Bootstrapping extremes of random variables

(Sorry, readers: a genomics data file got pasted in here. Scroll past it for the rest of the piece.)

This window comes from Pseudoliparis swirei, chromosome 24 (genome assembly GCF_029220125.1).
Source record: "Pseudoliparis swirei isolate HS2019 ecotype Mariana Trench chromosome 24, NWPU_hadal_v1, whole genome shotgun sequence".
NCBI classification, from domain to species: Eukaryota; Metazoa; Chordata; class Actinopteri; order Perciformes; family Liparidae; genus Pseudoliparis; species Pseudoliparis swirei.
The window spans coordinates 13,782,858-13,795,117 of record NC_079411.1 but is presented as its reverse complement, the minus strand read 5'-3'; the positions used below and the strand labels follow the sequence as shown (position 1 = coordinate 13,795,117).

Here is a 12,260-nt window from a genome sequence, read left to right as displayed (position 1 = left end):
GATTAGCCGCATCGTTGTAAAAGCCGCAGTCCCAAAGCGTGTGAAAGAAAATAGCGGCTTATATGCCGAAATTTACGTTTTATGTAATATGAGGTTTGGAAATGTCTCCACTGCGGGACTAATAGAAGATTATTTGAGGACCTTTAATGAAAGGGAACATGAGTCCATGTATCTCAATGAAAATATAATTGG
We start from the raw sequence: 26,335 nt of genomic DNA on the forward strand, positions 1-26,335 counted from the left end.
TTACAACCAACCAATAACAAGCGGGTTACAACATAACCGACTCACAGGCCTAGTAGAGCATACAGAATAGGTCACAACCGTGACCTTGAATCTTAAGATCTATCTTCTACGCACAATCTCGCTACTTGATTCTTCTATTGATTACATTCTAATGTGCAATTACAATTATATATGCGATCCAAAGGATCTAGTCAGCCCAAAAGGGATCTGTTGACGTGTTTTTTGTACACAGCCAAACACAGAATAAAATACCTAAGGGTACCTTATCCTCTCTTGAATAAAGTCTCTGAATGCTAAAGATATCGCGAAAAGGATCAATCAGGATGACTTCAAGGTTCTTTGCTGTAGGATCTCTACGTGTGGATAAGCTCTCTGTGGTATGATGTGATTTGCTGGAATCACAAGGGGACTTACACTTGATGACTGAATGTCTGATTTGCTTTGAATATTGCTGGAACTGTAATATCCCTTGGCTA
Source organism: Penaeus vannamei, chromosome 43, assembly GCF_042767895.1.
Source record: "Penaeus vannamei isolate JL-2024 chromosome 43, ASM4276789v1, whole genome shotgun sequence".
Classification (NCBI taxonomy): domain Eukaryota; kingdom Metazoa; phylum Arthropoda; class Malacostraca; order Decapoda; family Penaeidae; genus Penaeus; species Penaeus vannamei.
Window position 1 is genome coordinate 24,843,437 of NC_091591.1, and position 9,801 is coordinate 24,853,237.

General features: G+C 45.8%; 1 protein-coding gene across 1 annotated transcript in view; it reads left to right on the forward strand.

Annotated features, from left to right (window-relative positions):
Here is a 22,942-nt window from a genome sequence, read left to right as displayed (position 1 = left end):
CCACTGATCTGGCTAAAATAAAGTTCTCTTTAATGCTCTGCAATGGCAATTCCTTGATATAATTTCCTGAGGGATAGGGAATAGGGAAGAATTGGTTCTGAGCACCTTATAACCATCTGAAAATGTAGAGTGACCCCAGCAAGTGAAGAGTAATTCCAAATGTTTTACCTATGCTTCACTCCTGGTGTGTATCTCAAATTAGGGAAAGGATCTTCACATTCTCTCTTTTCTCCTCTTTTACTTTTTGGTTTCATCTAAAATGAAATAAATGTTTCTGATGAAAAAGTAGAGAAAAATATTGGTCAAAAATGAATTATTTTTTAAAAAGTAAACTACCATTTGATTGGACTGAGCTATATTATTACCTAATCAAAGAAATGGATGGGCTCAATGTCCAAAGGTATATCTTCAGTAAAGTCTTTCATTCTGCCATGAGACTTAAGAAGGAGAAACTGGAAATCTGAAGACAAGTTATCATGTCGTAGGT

Bootstrap, introduced by Efron (1979), is a general method of estimating the distribution Gn of a function R(Xn,F) of the data Xn = X1,X2,...,Xn and the underlying distribution F. It consists of generating Xn,m* = X1*,X2*,...,Xm* by resampling the data Xn and studying the conditional distribution Hn,m of the function R(Xn,m*, Fn) of Xn,m* and the empirical distribution Fn. Bootstrap is said to be consistent if the difference of Gn and Hn,m converges to zero in probability (or with probability 1) as the sample size n and resample size m tend to infinity. This thesis studies the consistency of Efron's bootstrap and the moving block bootstrap (MBB) for extremes of both independent and dependent random variables;After an introduction and a literature review in Chapter 1, the case of independently and identically distributed random variables is studied in Chapter 2. It is shown that Efron's bootstrap is consistent if and only if mn-1 → 0;In Chapter 3, the case of a stationary sequence of random variables is studied. It is shown that both Efron's bootstrap and the MBB is consistent if mn-1 → 0 and conditions D(un) and D'(un) of Leadbetter (1974) hold. It is also shown that the MBB is consistent even without D'(un), and thus it works for wider class of stationary processes than Efron's bootstrap does;In Chapter 4, we propose a method of constructing confidence intervals for the lower endpoint of a cdf by applying the smoothed bootstrap to Weissman's (1981) Statistics and Probability; The method is extended to the case of the type II censoring. Some Monte Carlo simulation results are included.